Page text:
Women in Education
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Women in Education
Intersectionality and How to recognise it
Many students’ opportunities, career options and lives are affected by stereotyping. This is often compounded by a lack of intersectional awareness and assumptions of class, race, Aboriginality, culture, (dis)ability, language or sexuality.
What is intersectionality? It’s the way a person experiences multiple inequalities (e.g. gender, race and class) simultaneously. The term was coined by Kimberlé Crenshaw in a research paper on the topic of the oppression of African-American women, delivered at the University of Chicago Legal Forum in 1989.
Women from a range of backgrounds shared their intersectional experiences during a panel session at this year’s Federation Women’s Conference. The aim of the panel was to help teachers recognise structural inequalities and how we can change them to be more inclusive. Each panellist spoke on being an active and visible member of their community while being a teacher/educator/leader in the public school community.
Tammy Anderson, a Biripi woman and primary school principal, talked about the ways in which her relatives and colleagues had inspired and encouraged her to have high expectations for Aboriginal students. She said she was committed to developing a strong school culture, empowering community partnerships and delivering a high-quality curriculum catering to each child’s needs.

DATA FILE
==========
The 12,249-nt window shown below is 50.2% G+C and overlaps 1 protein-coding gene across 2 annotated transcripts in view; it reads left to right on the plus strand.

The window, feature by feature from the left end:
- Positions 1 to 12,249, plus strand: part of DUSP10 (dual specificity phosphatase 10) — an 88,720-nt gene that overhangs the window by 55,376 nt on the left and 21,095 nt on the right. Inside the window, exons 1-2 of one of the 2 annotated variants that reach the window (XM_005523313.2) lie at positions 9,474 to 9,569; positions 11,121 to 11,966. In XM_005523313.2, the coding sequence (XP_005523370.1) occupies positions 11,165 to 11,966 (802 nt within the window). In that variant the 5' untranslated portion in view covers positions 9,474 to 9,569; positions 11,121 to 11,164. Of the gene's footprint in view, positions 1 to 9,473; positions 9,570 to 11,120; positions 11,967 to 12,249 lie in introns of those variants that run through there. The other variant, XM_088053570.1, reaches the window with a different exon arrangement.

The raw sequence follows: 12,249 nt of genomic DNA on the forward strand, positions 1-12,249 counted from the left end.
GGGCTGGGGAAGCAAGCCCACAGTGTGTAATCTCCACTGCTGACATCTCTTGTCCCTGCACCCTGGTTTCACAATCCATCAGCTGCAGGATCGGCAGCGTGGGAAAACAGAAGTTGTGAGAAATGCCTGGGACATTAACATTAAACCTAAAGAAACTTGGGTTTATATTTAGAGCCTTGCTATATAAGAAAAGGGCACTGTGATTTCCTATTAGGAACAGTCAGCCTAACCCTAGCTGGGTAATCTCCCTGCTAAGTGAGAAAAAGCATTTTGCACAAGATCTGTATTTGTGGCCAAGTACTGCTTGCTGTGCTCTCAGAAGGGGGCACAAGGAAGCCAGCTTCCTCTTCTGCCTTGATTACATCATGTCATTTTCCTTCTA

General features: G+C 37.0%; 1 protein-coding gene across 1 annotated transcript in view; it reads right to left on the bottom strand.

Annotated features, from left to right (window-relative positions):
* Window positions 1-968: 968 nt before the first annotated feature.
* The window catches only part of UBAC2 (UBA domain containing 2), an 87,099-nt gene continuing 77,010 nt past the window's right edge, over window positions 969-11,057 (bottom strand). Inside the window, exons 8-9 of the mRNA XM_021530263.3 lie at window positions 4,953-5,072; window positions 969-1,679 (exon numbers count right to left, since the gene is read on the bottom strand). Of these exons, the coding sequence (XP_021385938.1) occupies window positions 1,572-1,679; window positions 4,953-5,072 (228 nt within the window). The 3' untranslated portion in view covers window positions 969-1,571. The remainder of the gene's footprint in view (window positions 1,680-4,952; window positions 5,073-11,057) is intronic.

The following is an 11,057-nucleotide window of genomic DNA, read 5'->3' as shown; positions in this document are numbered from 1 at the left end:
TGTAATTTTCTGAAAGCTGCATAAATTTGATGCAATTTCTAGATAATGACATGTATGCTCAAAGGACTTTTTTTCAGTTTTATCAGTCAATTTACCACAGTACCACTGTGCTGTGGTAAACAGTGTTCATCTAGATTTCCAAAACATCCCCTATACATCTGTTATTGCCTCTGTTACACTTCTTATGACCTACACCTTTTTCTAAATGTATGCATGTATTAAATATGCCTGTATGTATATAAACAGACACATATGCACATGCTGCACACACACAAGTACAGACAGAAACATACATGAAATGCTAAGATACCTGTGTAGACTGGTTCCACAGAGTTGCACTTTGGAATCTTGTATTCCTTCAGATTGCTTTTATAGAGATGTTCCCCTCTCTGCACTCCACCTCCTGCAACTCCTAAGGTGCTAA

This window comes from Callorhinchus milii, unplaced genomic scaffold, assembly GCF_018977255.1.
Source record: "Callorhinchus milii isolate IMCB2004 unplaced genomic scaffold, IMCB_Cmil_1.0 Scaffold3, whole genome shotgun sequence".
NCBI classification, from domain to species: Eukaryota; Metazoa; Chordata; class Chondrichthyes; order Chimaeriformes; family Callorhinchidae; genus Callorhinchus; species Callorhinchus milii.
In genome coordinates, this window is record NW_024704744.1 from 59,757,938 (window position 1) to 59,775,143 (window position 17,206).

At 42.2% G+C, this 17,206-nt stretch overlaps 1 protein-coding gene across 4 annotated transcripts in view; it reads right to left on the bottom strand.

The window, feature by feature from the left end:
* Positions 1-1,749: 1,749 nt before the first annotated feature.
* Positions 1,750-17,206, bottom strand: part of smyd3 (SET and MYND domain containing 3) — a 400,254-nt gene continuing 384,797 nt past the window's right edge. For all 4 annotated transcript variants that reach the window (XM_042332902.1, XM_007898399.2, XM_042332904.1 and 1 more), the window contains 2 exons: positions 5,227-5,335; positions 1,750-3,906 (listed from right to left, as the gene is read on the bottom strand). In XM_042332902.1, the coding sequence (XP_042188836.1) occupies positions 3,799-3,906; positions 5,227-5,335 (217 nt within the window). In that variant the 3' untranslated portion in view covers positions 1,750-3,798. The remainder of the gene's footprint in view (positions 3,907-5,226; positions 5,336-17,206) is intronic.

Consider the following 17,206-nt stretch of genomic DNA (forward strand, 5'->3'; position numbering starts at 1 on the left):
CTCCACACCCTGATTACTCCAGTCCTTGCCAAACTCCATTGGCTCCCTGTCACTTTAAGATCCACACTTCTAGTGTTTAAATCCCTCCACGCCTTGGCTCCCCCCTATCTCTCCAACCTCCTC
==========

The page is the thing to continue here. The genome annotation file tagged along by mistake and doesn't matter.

Noor Azizah, a first-year teacher, arrived in Australia in 2003 as a child refugee. Her Rohingyan family had fled genocide in Myanmar. She will attend a global refugee forum to be held at the United Nations, Geneva, later this year and hopes to persuade governments to create stronger pledges for refugee women around the globe.
Alex Stefan, a PDHPE teacher and Wear it Purple board member, described how her focus towards LGBTIQ young people and their welfare, particularly in schools, developed. Alex explained that since the successful creation of LGBTIQ diversity mentoring group StandOut at her school in 2014, she now assists other schools in the adoption and implementation of similar initiatives for students within their own schools.
Jen Moes is a Wiradjuri woman and one of Federation’s Professional Support Officers. Jen was formerly a high school English and history teacher. She talked about her daughters and their experiences as a rainbow family and their participation in their local community. Jen also spoke about the importance of understanding how people identify, the gender fluidity they may experience and the way this has influenced her engagement in feminism.
It is important for students to see their teachers in a range of roles, across all curriculum subjects and in all leadership positions. Each panelist demonstrated this leadership and engaged the audience when sharing their stories.
While the panellists noted some of the challenges they had experienced, they also highlighted their successes. The session was incredibly moving and the discussion about structural, political and representational intersectionality was a springboard for further conversations amongst conference participants on the day and hopefully there have been more since.
— Leeanda Smith, Women’s Coordinator
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